When I first heard the news about Jim Tressel and Ohio State, shock struck me. It was an instant, unconscious shock, and I only felt it because I hadn’t expected to wake up on this day to find this particular piece of news.
The shock evaporated a split second later when my mind began to actually process the information. Because, really, why would this NCAA document be so shocking? We already know that Tressel was involved in a cover-up and the sports world has been flooded with similar acts of corruption in the last few years.
Quite honestly, this kind of stuff is almost expected these days. With the numerous recruiting violations, point-shaving scandals, pay-for-play demands, improper benefits, academic misconduct, and general lack of institutional control (hello, USC), should we ever be surprised by anything?
It’s sad. Really, awfully sad.
Many of you are probably pessimists (realists?) who don’t believe that there’s a clean coach or program out there.
Me? My world is pink. I try to fill as much of my life with pink as I possibly can, from the pink laptop to the pink purses to the pink heels. Maybe that’s why I see the world through rose-colored glasses.
I’m not stupid; I know that corruption exists. But some purity still survives, right? It has to. Otherwise, what is the point of sports?
Sports has become entertainment, yes, but I want my entertainment to be hard-fought and fair with an ending that’s not predetermined. I want players to leave it all on the field or court instead of thinking about what they’re getting once the game is over or before the game has even begun.
I go back to that scene in Jerry Maguire where Jerry asks Rod Tidwell to think about why Rod first started playing football. Jerry is expecting a sentimental answer involving some kind of childhood love for the game; instead, he realizes that money was the main motivational factor for Rod.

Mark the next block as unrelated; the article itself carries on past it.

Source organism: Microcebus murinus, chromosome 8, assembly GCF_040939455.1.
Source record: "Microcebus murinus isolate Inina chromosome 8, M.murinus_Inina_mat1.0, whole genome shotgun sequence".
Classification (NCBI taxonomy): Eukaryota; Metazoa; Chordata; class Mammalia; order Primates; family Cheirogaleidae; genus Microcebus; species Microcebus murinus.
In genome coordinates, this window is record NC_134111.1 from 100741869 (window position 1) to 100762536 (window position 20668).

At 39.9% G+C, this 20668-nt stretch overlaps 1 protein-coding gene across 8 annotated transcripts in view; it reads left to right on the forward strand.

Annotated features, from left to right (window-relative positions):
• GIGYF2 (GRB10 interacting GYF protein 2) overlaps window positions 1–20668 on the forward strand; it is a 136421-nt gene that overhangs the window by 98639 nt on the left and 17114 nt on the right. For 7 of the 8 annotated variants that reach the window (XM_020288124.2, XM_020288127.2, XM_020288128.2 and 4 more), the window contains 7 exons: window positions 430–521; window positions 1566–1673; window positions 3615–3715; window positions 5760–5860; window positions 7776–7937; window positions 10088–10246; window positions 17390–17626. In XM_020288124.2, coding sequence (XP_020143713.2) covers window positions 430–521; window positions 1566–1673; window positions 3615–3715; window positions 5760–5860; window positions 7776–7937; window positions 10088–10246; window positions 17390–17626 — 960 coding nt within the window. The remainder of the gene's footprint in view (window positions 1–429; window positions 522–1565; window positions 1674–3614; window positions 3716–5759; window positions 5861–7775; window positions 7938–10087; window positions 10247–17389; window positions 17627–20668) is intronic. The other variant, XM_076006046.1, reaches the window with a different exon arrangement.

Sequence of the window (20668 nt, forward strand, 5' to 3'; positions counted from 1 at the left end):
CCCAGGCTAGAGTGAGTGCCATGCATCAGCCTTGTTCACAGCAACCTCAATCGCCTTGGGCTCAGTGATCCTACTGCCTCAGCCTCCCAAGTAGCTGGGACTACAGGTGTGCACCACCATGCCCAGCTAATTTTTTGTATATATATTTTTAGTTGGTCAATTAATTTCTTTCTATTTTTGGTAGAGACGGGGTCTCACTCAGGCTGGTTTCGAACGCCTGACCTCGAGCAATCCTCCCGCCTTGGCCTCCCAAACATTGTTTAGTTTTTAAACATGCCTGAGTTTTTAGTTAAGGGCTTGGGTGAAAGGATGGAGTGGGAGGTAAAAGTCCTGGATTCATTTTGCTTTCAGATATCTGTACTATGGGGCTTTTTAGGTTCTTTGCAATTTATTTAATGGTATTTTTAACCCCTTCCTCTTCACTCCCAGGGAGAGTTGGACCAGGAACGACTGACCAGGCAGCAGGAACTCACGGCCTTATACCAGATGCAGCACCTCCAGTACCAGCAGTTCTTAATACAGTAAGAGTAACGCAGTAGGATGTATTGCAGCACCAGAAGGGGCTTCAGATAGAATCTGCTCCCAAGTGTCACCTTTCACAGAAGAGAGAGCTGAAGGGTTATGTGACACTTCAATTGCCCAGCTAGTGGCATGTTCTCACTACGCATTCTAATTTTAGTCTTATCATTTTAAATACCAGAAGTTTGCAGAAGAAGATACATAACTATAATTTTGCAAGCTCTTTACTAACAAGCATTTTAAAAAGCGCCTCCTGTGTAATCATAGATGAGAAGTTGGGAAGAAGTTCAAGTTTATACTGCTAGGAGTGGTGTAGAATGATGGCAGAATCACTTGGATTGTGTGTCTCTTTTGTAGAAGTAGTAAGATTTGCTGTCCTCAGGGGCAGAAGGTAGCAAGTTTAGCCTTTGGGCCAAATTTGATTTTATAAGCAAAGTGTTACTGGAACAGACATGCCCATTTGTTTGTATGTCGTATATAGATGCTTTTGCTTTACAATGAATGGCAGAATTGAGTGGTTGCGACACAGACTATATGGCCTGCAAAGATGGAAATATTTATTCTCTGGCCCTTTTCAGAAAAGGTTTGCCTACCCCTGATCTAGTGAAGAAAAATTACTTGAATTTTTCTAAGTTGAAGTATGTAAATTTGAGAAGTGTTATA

In Blue Chips, Nick Nolte’s character quits his coaching job because he can’t stand the dirty business of college basketball anymore. The most poignant scene is when Nolte walks away in the end – only to be drawn straight to a playground basketball court where kids are hooping.
What happened to playing for love? Is this really what our world has become?
Okay, I get that evolution has occurred. With higher stakes, increased television exposure, difficult-to-please fans, and impatient administrations, winning takes on a different tone than it used to.
Deep-rooted corruption has always existed, of course. Kentucky basketball received the death penalty for the 1952–53 season and Southern Methodist football received the same for the 1987 and 1988 seasons.
The difference is that corruption is so widespread and rampant these days that no program is untouchable. Earlier this month, news broke that a former San Diego assistant coach and two former players were involved in a point-shaving scheme. San Diego – just about the last place where you’d find a sports betting scandal.
Through my rose-colored glasses, I still believe – I need to believe – that some programs have remained committed to the integrity of college athletics. That programs like Gonzaga, Boise State, and Butler successfully compete at the highest levels without taint.
Because if all integrity is gone, what are we left with? What are we, as fans, journalists, sideline bystanders, left cheering for? If championships are won before they’ve been played, players need to get paid to play, players get paid to not play, and everyone is looking forward to their next big paycheck, then what is the point of watching a rigged game that no one cares about?
Even if sports is entertainment, that’s just bad entertainment, folks.
So, I keep on believing.